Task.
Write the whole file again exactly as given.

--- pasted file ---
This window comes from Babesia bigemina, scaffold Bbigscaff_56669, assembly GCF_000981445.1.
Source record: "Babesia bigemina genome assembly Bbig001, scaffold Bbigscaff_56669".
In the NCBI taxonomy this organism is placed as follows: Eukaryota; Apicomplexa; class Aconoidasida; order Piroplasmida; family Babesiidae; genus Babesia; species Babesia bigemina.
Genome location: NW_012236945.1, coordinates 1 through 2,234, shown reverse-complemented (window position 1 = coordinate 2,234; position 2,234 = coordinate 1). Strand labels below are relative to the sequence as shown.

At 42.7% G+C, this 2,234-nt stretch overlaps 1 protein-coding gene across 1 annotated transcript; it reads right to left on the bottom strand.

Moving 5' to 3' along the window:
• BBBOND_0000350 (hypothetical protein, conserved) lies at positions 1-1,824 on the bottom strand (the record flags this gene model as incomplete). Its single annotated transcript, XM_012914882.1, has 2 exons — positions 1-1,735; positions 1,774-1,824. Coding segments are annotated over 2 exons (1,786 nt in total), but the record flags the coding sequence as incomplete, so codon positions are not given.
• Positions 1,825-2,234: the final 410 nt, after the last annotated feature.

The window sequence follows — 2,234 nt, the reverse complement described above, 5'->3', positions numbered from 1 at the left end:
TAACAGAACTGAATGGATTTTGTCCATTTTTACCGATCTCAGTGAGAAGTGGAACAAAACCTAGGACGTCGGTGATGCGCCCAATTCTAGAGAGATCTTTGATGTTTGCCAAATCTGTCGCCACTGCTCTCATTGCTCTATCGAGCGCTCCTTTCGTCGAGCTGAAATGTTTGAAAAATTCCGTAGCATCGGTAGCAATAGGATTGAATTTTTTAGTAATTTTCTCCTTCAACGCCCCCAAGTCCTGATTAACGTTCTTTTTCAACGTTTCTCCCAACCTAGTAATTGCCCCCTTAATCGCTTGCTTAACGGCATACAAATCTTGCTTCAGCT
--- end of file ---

This window comes from Babesia bigemina, scaffold Bbigscaff_56669, assembly GCF_000981445.1.
Source record: "Babesia bigemina genome assembly Bbig001, scaffold Bbigscaff_56669".
In the NCBI taxonomy this organism is placed as follows: Eukaryota; Apicomplexa; class Aconoidasida; order Piroplasmida; family Babesiidae; genus Babesia; species Babesia bigemina.
Genome location: NW_012236945.1, coordinates 1 through 2,234, shown reverse-complemented (window position 1 = coordinate 2,234; position 2,234 = coordinate 1). Strand labels below are relative to the sequence as shown.

At 42.7% G+C, this 2,234-nt stretch overlaps 1 protein-coding gene across 1 annotated transcript; it reads right to left on the bottom strand.

Moving 5' to 3' along the window:
• BBBOND_0000350 (hypothetical protein, conserved) lies at positions 1-1,824 on the bottom strand (the record flags this gene model as incomplete). Its single annotated transcript, XM_012914882.1, has 2 exons — positions 1-1,735; positions 1,774-1,824. Coding segments are annotated over 2 exons (1,786 nt in total), but the record flags the coding sequence as incomplete, so codon positions are not given.
• Positions 1,825-2,234: the final 410 nt, after the last annotated feature.

The window sequence follows — 2,234 nt, the reverse complement described above, 5'->3', positions numbered from 1 at the left end:
TAACAGAACTGAATGGATTTTGTCCATTTTTACCGATCTCAGTGAGAAGTGGAACAAAACCTAGGACGTCGGTGATGCGCCCAATTCTAGAGAGATCTTTGATGTTTGCCAAATCTGTCGCCACTGCTCTCATTGCTCTATCGAGCGCTCCTTTCGTCGAGCTGAAATGTTTGAAAAATTCCGTAGCATCGGTAGCAATAGGATTGAATTTTTTAGTAATTTTCTCCTTCAACGCCCCCAAGTCCTGATTAACGTTCTTTTTCAACGTTTCTCCCAACCTAGTAATTGCCCCCTTAATCGCTTGCTTAACGGCATACAAATCTTGCTTCAGCT